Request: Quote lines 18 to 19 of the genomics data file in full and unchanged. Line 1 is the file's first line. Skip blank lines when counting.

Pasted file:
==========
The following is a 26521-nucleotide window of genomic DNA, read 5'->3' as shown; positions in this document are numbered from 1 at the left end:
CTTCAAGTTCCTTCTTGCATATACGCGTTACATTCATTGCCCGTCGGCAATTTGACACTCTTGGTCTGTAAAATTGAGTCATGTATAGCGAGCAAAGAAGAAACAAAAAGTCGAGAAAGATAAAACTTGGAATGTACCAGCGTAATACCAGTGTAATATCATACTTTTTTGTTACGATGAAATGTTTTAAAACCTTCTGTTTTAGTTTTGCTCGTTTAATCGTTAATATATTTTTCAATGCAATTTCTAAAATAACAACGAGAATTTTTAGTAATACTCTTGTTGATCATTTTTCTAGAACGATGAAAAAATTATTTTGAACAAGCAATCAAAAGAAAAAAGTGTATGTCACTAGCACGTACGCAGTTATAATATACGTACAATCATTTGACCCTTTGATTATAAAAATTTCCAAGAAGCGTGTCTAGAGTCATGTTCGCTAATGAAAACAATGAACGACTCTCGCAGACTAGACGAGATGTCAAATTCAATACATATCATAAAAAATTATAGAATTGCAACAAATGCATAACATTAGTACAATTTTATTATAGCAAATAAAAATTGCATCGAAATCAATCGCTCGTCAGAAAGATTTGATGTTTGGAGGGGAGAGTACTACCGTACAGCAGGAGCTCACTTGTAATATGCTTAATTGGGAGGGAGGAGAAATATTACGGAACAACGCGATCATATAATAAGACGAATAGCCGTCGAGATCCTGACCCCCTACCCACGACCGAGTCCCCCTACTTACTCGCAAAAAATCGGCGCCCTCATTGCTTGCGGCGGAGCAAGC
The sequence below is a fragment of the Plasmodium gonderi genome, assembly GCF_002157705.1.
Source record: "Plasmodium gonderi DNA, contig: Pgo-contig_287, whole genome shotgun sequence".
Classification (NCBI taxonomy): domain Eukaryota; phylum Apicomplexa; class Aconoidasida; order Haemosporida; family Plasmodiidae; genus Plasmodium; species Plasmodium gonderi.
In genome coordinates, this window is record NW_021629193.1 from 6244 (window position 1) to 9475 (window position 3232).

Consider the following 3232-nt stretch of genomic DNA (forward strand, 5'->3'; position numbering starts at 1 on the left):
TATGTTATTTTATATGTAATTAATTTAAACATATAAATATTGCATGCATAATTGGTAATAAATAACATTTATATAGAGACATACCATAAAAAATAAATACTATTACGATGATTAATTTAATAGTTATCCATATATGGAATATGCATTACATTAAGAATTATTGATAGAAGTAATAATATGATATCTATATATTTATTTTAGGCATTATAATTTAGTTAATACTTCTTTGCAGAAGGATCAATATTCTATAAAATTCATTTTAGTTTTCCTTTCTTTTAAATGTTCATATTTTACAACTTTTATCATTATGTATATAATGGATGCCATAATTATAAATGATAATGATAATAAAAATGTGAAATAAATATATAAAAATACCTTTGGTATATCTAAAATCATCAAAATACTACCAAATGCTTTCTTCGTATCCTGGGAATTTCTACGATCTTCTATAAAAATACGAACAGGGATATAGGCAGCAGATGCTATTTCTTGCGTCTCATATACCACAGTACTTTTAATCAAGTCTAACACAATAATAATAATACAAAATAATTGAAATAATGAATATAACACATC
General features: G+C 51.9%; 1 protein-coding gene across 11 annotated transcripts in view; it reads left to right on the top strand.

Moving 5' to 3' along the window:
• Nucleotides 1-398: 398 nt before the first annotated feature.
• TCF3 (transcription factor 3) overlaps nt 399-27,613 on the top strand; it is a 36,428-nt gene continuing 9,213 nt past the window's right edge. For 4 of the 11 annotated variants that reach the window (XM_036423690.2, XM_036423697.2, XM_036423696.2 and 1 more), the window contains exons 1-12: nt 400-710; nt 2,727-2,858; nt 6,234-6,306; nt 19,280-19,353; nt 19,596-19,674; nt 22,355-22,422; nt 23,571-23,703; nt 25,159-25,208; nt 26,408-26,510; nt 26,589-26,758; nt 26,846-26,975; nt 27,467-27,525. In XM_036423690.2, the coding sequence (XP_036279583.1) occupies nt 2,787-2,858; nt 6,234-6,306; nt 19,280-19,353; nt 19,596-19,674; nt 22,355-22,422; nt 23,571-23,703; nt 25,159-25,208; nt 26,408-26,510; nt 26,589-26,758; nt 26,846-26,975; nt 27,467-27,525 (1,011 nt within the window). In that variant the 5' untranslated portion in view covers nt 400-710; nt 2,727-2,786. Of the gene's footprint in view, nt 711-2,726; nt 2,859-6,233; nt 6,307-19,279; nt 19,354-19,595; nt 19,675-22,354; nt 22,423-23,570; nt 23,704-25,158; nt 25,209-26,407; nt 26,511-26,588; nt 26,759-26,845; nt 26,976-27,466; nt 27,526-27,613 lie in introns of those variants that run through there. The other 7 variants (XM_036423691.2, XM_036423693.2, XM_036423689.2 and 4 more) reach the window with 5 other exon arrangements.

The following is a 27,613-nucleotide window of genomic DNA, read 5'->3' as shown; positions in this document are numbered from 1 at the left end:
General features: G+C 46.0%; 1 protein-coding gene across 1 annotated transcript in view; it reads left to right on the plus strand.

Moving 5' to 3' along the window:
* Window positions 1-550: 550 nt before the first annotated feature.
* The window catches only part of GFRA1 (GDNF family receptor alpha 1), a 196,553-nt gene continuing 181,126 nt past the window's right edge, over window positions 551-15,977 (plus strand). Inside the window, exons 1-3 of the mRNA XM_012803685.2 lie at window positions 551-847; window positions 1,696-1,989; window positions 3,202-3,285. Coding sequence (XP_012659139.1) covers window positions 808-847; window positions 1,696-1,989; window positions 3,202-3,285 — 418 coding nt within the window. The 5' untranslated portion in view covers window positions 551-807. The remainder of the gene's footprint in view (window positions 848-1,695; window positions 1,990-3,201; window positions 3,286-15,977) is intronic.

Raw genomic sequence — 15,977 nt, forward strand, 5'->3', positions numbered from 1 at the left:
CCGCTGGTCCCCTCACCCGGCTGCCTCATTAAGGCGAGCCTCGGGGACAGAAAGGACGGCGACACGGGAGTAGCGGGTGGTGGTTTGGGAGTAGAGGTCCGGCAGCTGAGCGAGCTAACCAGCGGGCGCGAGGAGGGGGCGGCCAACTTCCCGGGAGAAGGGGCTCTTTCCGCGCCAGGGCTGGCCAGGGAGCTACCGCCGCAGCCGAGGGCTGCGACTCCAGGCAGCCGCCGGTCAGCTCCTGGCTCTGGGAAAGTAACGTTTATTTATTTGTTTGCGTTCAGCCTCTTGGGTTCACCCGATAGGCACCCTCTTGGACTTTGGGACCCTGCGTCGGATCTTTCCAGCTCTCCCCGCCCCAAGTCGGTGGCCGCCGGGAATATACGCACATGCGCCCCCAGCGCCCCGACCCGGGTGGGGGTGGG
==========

Raw genomic sequence — 15,977 nt, forward strand, 5'->3', positions numbered from 1 at the left:
CCGCTGGTCCCCTCACCCGGCTGCCTCATTAAGGCGAGCCTCGGGGACAGAAAGGACGGCGACACGGGAGTAGCGGGTGGTGGTTTGGGAGTAGAGGTCCGGCAGCTGAGCGAGCTAACCAGCGGGCGCGAGGAGGGGGCGGCCAACTTCCCGGGAGAAGGGGCTCTTTCCGCGCCAGGGCTGGCCAGGGAGCTACCGCCGCAGCCGAGGGCTGCGACTCCAGGCAGCCGCCGGTCAGCTCCTGGCTCTGGGAAAGTAACGTTTATTTATTTGTTTGCGTTCAGCCTCTTGGGTTCACCCGATAGGCACCCTCTTGGACTTTGGGACCCTGCGTCGGATCTTTCCAGCTCTCCCCGCCCCAAGTCGGTGGCCGCCGGGAATATACGCACATGCGCCCCCAGCGCCCCGACCCGGGTGGGGGTGGG